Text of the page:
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Summary

Christopher Isherwood's dramatized memoirs are prophetic images of a country preparing itself to embrace Hitler and the Third Reich. The Berlin Stories includes 2 works published together - The Last of Mr. Norris and Goodbye to Berlin. These modern classics reveal in poignant detail the tragedy of mid-20th-century Germany.
©1990 Christopher Isherwood (P)2005 Phoenix Audio

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goodbye to berlin

Any additional comments?

well read audiobook- incase anyone else wants to know 'Goodbye to Berlin' starts around 1hr 24minutes

2 of 2 people found this review helpful

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Weimar Berlin in real time

These stories are a fascinating insight into a time and culture which was to define the 20th century. To listen with hindsight is to feel the dreadful creep of the menace of fascism and be reminded of the speed and ease with which this horror could engulf us again. Wonderful characters and exceptional writing make these biographical writings a most painful pleasure.

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leaves you wanting more

Where does The Berlin Stories rank among all the audiobooks you’ve listened to so far?

Michael York is such a pleasure to listen to and the story's construction leaves you wanting more from Isherwood.

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    5 out of 5 stars

A disturbing snapshot

Excellent value for money. A disturbing snapshot of Berlin on the cusp of Nazism. Things could have been so different had the forces of civilisation been channelled against the Nazis instead of pontificating. On a more trivial level, delightfully decadenf.

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  • Kathryn Drinkard
  • 05-03-12

Marvelous performance of Isherwood's stories

Would you consider the audio edition of The Berlin Stories to be better than the print version?

I haven't read the print version. I can say that it was wonderful to hear the German words and placenames pronounced by Mr. York. He clearly has experience with the language and that lends a great deal to the immediacy of the stories.

What other book might you compare The Berlin Stories to and why?

The Audible version of Defying Hitler by Sebastian Hafner. Both authors were writing their personal experiences living in 1930s pre-war Berlin. Comparing the lightness of Isherwood's stories to the intensity and passion of Hafner's memoir shows how much difference it makes when you are just visiting a country instead of a citizen watching your homeland be comsumed by insanity.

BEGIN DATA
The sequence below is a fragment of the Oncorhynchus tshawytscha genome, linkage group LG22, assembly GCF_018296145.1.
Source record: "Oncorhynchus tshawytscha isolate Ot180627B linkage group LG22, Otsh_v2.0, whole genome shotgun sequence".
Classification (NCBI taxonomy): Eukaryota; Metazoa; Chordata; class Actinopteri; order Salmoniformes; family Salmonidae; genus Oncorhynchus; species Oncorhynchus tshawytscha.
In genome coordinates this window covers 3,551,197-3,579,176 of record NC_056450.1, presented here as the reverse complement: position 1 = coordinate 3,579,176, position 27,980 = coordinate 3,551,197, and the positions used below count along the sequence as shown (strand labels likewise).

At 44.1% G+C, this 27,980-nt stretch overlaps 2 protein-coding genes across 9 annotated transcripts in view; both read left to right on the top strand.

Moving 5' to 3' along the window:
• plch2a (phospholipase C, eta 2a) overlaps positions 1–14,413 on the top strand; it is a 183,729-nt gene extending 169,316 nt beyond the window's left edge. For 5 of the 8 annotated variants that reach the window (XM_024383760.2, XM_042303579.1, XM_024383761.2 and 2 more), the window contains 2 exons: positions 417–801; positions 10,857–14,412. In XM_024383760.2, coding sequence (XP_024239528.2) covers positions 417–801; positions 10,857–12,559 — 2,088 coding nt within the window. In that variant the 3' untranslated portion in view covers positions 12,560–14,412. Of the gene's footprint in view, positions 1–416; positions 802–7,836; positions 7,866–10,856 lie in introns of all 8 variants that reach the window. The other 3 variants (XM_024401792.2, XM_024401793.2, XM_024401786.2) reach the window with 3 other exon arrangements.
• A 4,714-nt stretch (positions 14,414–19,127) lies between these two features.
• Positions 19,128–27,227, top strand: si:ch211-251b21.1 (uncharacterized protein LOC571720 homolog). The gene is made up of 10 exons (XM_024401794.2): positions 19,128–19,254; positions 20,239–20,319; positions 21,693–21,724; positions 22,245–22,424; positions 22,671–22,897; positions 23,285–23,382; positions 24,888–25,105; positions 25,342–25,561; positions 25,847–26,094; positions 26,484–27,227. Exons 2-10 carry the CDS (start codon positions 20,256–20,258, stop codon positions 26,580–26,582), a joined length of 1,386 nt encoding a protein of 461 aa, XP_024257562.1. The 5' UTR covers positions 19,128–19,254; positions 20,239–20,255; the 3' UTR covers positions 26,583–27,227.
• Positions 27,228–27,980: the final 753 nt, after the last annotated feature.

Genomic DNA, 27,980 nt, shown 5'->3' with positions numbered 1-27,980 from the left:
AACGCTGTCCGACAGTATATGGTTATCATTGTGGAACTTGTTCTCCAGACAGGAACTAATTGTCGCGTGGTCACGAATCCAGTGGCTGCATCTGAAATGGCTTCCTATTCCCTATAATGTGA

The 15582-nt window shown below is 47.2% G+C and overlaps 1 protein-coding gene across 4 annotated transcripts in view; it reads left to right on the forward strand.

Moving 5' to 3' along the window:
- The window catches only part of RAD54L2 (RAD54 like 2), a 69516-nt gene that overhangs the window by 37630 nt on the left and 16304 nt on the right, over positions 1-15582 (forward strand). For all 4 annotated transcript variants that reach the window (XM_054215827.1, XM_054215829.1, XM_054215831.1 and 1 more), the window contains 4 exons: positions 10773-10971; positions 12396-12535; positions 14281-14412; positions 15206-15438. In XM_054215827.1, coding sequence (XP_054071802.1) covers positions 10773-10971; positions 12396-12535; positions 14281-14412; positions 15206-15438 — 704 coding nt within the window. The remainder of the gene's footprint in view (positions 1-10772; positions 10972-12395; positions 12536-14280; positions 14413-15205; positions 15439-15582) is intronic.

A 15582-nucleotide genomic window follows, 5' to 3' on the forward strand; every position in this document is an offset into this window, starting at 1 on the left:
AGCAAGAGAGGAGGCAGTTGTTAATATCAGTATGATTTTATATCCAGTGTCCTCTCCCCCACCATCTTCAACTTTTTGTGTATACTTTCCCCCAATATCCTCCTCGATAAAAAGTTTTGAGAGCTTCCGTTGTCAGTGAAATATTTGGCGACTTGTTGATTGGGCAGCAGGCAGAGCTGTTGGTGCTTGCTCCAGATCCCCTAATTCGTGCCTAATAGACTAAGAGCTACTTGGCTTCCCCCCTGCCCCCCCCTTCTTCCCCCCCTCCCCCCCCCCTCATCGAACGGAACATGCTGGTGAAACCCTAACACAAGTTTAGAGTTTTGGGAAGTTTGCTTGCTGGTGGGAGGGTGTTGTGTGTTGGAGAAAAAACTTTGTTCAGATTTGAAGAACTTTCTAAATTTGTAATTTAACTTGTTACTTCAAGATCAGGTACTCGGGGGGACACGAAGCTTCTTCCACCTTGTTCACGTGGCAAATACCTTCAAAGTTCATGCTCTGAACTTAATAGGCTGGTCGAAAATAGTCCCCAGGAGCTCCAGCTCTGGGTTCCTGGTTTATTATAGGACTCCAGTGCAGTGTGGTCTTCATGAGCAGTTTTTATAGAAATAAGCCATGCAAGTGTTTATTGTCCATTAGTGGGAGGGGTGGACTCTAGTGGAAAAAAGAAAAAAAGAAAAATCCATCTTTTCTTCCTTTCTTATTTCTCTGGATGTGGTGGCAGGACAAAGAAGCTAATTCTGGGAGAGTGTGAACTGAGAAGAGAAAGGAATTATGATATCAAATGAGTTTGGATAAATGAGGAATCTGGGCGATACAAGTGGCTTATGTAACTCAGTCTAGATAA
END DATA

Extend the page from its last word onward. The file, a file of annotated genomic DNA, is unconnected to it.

Any additional comments?

I've been a fan of the musical Cabaret for decades--it's wonderful to hear the stories that show was based on.

4 of 5 people found this review helpful

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  • Michael
  • 20-05-17

Berlin just before the Nazi's move in

The Swastika is a little lie as these four or is it five stories are set about 1930s just before or as the Nazi's come to power. The undercurrent is there as is homosexuality and anti-semetic. The Weimar Republic is coming to an end and the Nazi's are still a joke but things are a changing. Well written and Michael York has such a beautiful speaking voice he is a pleasure to listen to, however as I think all these stories are different and are not connected the main characters sound like one and their personalities are almost equal. Still a nice listen to whilst driving the back lanes of Sydney.

1 of 1 people found this review helpful

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  • Julia
  • 11-06-18

Haunting

I could never have finished this book by reading it. It is thanks to Michael York's brilliant mastery of accents and voices that you understand what is going on. This book is subtle, I mean, gay culture in the 30s, it has to be. With York's voices, someone as oblivious as me can understand what is going on. What makes this book so special is the subtlety in which he describes the rise of Nazism and the level of complacency that exists when it's in your every day world.
A must listen, if only for York's performance.

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  • Amazon Customer
  • 09-04-18

Of Minimal Interest

It’s two (true) ‘stories’ set against the Weimar years, but the only truly engaging part of each is at their very end, and even those are so brief as hardly to rank a mention. The author can’t capitalise on the most investing parts of his life in Germany. Not worth your time, compared to other WW2 memoirs.

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  • Tim Byers
  • 01-02-07

Nothing happens...

The appeal of reading a diary is discovering something juicy or interesting. This diary has neither, because everything interesting seems to happen in the background. The Nazi's take over, but it hardly affects the narrator. He forges relationships that seem to go nowhere. I kept waiting for something significant to happen (you would think with a title like Berlin Diaries something would), but alas, nothing much did. Michael York does a superb job but ultimately this was disappointing.

6 of 17 people found this review helpful

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  • joe payton
  • 03-05-17

Propaganda

Reads like sjw propaganda. Characters are transparent and one dimensional. After school special plot lines. Probably required reading now. One well written memorable line: "Berlin in winter is a frozen skeleton. My bones ache in it's streets." That was good. Read The Razors Edge and On the Road and The Electric Koolaid Acid Test. And get the vice of anti-establishment-ism.

0 of 2 people found this review helpful